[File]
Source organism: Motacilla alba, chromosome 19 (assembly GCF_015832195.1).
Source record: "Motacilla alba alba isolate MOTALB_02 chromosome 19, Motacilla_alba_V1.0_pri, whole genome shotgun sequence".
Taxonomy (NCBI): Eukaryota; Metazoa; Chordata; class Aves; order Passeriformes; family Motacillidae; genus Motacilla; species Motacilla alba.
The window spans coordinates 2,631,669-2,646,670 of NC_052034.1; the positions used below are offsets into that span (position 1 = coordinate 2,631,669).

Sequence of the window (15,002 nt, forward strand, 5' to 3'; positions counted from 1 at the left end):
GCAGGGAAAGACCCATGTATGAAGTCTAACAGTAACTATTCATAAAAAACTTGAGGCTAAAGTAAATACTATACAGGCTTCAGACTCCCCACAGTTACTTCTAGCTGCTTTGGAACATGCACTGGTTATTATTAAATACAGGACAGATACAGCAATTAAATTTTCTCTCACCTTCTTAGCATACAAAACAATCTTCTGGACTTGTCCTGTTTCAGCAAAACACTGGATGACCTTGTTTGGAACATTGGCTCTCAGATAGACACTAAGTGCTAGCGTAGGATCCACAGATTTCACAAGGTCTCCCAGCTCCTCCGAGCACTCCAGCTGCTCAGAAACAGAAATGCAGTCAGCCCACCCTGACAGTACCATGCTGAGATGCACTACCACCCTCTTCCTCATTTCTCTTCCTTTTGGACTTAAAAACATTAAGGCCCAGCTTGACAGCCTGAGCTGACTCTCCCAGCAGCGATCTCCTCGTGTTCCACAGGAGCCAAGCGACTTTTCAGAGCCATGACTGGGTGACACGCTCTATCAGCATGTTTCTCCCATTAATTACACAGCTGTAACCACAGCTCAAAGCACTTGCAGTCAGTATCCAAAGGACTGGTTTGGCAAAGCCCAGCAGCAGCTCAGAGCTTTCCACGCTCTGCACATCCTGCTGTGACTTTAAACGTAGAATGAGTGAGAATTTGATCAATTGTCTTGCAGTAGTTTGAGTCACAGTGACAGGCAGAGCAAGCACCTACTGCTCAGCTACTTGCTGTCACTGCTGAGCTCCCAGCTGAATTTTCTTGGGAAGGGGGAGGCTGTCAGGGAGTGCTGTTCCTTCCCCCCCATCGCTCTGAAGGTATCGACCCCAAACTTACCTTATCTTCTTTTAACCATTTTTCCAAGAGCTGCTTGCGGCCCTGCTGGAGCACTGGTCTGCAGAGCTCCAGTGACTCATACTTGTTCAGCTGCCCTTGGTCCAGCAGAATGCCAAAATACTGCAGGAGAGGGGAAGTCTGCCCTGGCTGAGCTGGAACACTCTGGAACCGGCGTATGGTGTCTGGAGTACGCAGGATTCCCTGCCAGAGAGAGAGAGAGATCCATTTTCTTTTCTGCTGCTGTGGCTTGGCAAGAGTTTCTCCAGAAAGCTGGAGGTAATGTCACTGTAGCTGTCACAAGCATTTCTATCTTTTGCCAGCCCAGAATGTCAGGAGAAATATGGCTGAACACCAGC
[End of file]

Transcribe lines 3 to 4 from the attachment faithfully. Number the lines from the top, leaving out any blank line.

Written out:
Taxonomy (NCBI): Eukaryota; Metazoa; Chordata; class Aves; order Passeriformes; family Motacillidae; genus Motacilla; species Motacilla alba.
The window spans coordinates 2,631,669-2,646,670 of NC_052034.1; the positions used below are offsets into that span (position 1 = coordinate 2,631,669).